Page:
illustrated by Annabelle Hale

About Nicola

Nicola Philp

I was born in 1977, which according to my children is ages ago, I disagree (mostly)! I grew up in a tiny place called Cockatoo Valley, in South Australia – it had only a petrol station to mark it on the map.

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Out now

Baby Days

Baby Days: a going to bed book for babies and toddlers, is a simple, rhyming book following a group of babies through their evening activities, ending in a peacefully sleeping child. It has vibrant illustrations by Melbourne illustrator Annabelle Hale. The images show babies from many different cultural backgrounds. It’s a wonderful book for multiple readings and children will have plenty to look at and talk about as they listen along.



Why read to young children?

The message about the importance of reading to children, which includes babies, has been out there for a long time. It is the best present and ‘head start’ you can give. Reading books is time spent together building shared experiences and shared language, the memories of this are something they will carry with them forever.

As a teacher, it is fairly easy to identify a child who has been exposed to lots of books and reading. They just ‘get’ language and their vocabulary is far more extensive. Learning difficulties aside, they understand how letters form words which form sentences which all convey a meaning, with a purpose.


Tips for fostering a love of language

  1. Read to your child from the moment she/he is born, repeat the same books over and over until you are sick of them, then repeat some more (this is particularly helpful when you are exhausted as you don’t even have to look at the words, you’ll know them off by heart and can close your eyes whilst you ‘read’!).
  2. Sit your child on your lap and point to words as you read them.
  3. Talk about the pictures, ask your child what can be seen.
  4. Read with expression – it doesn’t have to be an Oscar winning performance, but a bit of pep in your voice keeps their interest, but also helps them hear the nuances of punctuation.
  5. When reading familiar books, especially rhyming ones, leave off the last word of a line and see if your child can fill in the missing word. You’ll be surprised and delighted how early they will be able to do this. As they get older, try it out with an unfamiliar book – if they manage to fill it in, sight unseen, give yourself a high five, you’ve done a darn good job, they are well on their way to being ‘literate’.
  6. Make up rhymes in conversation, they can be as silly or irregular as you like, but they will help your child hear similar sounds and build their vocabulary. A random example…‘come on Mum, don’t be a dork, let’s put on our gumboots and go for a walk’ or ‘okay kids it’s time for dinner, first one ready will be the winner’.
  7. Only buy books with authors – there are so many wonderful books out there it is a travesty that cheap, mass produced and ‘soul less’ books are printed and sold at bargain stores. You’ll know the ones I mean as there is no author name anywhere on the cover. Support real authors, you’ll get better quality.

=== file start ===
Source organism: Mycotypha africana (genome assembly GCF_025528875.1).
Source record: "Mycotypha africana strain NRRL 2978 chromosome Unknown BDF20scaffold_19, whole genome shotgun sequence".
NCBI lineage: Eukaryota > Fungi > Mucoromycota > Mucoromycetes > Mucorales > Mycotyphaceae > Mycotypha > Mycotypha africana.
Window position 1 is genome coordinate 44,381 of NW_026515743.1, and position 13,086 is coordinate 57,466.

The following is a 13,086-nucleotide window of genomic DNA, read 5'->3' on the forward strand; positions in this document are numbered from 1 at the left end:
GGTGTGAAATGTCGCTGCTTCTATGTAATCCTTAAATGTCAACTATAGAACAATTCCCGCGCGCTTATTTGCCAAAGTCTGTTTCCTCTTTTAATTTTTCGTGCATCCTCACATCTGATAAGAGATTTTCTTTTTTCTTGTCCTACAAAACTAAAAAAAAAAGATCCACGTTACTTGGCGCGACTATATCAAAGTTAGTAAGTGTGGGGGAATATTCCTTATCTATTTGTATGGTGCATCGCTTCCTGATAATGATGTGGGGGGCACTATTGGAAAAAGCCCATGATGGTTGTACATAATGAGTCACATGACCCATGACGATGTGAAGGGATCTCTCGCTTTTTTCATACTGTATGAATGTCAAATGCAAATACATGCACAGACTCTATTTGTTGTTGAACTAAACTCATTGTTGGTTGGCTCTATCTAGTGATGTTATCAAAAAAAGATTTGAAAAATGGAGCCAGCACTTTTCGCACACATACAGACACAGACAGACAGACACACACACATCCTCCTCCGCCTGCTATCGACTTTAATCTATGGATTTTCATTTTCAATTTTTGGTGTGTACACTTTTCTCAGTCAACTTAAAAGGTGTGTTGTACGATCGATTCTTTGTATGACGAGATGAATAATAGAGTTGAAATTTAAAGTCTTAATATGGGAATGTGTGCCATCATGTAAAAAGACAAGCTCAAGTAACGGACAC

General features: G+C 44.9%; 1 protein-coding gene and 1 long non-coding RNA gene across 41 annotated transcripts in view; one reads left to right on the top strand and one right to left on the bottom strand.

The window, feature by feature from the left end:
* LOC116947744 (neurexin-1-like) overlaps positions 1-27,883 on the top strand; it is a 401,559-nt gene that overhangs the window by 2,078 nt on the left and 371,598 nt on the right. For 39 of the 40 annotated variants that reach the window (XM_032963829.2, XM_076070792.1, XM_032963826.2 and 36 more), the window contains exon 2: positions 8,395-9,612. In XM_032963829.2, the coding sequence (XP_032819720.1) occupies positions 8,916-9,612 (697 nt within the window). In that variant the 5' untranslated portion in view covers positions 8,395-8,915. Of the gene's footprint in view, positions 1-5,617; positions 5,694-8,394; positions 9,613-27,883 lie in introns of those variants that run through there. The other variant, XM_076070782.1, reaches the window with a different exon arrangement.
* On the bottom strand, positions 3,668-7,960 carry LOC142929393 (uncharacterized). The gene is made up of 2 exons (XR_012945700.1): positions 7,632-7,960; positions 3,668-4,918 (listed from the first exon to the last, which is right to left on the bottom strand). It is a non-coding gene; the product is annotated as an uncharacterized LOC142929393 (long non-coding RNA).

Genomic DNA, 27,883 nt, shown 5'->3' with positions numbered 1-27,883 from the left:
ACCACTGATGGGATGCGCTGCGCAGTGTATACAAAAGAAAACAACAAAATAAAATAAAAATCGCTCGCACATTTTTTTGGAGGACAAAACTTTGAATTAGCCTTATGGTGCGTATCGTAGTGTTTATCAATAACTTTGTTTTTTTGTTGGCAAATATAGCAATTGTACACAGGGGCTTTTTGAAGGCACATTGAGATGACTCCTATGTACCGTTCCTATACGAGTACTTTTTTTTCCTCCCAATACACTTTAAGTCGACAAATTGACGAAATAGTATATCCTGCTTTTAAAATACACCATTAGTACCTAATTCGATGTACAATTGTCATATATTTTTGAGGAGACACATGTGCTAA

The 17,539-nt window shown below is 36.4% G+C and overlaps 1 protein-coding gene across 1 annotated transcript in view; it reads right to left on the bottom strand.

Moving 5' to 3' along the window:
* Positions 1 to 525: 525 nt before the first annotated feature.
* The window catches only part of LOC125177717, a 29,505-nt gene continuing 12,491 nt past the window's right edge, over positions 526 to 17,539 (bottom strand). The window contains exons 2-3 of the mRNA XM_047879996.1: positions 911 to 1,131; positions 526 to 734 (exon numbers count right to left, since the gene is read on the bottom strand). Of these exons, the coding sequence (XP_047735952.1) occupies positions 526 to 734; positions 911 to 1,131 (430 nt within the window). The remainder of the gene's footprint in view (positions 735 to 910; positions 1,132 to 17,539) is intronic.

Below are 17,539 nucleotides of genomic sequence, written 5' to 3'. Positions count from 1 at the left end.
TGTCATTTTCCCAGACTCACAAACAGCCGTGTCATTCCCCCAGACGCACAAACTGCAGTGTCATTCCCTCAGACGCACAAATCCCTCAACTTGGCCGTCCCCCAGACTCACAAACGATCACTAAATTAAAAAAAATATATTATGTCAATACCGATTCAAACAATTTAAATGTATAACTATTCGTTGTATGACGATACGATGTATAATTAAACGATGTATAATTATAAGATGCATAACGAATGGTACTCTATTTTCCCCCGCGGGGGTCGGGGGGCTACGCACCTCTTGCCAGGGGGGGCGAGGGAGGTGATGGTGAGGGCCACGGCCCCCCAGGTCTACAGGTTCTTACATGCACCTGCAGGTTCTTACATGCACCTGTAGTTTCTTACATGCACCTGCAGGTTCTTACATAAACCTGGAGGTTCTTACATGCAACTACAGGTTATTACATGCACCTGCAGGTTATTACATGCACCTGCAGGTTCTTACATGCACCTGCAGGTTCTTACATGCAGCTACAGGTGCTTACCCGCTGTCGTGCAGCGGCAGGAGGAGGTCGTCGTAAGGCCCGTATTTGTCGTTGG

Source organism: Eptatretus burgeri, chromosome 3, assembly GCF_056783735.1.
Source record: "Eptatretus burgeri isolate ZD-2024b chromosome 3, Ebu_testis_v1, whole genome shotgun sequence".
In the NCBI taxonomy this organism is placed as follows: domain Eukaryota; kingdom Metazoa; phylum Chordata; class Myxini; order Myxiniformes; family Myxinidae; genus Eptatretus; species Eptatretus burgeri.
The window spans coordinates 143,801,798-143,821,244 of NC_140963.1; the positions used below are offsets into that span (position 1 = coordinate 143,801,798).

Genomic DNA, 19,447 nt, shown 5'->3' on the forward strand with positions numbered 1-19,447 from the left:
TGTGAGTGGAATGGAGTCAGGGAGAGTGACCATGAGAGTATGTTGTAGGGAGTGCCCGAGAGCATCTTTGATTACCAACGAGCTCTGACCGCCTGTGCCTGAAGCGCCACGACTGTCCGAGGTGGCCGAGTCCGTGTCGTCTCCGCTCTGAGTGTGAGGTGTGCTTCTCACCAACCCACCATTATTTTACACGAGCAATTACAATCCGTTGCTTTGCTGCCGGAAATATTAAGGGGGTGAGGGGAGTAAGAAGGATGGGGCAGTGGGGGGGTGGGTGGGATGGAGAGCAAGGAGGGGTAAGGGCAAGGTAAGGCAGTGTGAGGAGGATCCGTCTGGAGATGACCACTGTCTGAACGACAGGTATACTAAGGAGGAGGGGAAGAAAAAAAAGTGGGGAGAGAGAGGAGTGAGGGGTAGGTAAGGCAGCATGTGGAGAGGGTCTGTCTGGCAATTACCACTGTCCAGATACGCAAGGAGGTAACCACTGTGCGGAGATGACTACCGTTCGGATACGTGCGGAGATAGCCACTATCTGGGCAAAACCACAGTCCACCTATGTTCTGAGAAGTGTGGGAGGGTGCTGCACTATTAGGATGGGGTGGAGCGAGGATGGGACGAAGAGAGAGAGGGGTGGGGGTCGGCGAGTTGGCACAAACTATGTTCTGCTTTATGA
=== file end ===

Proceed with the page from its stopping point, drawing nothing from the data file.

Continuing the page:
8. Even from a very young age, expose your children to ‘chapter books’. This will help them hold a story in their head and build on it, an important skill. It also widens their vocabulary and exposes them to different styles of writing. Check out the classics as well, don’t be afraid if there are old fashioned words in them, that’s something to talk about and enjoy as well! Have a dictionary nearby.
  9. Audio books are a lifesaver on long journeys – there are great apps (BorrowBox is a goodie) that allow you to download hundreds of these for free via your local library. If my children are sick from school, they often lie on the couch and listen to a book. It gives me a break from reading too – as much as I love our shared book time, I can’t do it all day!
  10. Speaking of libraries – visit often! It’s a free book store, they’ll also often buy in ones you request if they don’t have it.
  11. Don’t stop reading as they get older – my eldest is now in early high school and I still read to her, although at times she does her own thing. Sometimes if there has been a book I’ve bought that she hasn’t liked (according to her) I start reading it aloud and before long she’s nabbed it for herself and is finishing it off solo!
  12. There most likely will come a point when they really don’t want to listen to you read anymore, but you can still have a shared reading experience by ‘borrowing’ the books they read. Then you can have great discussions about the subject matter.
  13. Encourage your child to read all types of texts, newspapers, magazines, brochures, websites, social media posts, instructions, forms, billboards – talk about the meaning of them together. Discuss who is the author and what their intention might be behind the writing. The more exposure they have to ‘critical’ reading the better, they become clued into questioning writing – fake news and scams are less likely to influence them.

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